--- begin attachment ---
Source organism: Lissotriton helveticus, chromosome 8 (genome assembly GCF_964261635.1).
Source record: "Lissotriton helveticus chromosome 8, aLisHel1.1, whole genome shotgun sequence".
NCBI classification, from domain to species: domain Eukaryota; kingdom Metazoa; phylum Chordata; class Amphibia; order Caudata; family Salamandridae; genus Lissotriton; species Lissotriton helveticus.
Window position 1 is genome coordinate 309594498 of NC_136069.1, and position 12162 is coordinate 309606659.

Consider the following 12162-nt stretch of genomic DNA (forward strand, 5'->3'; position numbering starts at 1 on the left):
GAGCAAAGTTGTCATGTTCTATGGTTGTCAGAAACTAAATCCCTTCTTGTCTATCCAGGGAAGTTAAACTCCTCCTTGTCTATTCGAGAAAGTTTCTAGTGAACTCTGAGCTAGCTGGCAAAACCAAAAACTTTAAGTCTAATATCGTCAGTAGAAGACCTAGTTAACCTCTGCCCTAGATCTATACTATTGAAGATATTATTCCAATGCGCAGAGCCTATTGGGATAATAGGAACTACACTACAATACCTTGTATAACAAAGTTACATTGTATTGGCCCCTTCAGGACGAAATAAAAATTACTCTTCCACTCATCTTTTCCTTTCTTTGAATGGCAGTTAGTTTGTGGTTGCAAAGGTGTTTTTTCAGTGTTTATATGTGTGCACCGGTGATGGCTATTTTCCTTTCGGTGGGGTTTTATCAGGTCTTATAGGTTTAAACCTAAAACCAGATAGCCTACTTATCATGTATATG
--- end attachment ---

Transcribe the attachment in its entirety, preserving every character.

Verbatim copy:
Source organism: Lissotriton helveticus, chromosome 8 (genome assembly GCF_964261635.1).
Source record: "Lissotriton helveticus chromosome 8, aLisHel1.1, whole genome shotgun sequence".
NCBI classification, from domain to species: domain Eukaryota; kingdom Metazoa; phylum Chordata; class Amphibia; order Caudata; family Salamandridae; genus Lissotriton; species Lissotriton helveticus.
Window position 1 is genome coordinate 309594498 of NC_136069.1, and position 12162 is coordinate 309606659.

Consider the following 12162-nt stretch of genomic DNA (forward strand, 5'->3'; position numbering starts at 1 on the left):
GAGCAAAGTTGTCATGTTCTATGGTTGTCAGAAACTAAATCCCTTCTTGTCTATCCAGGGAAGTTAAACTCCTCCTTGTCTATTCGAGAAAGTTTCTAGTGAACTCTGAGCTAGCTGGCAAAACCAAAAACTTTAAGTCTAATATCGTCAGTAGAAGACCTAGTTAACCTCTGCCCTAGATCTATACTATTGAAGATATTATTCCAATGCGCAGAGCCTATTGGGATAATAGGAACTACACTACAATACCTTGTATAACAAAGTTACATTGTATTGGCCCCTTCAGGACGAAATAAAAATTACTCTTCCACTCATCTTTTCCTTTCTTTGAATGGCAGTTAGTTTGTGGTTGCAAAGGTGTTTTTTCAGTGTTTATATGTGTGCACCGGTGATGGCTATTTTCCTTTCGGTGGGGTTTTATCAGGTCTTATAGGTTTAAACCTAAAACCAGATAGCCTACTTATCATGTATATG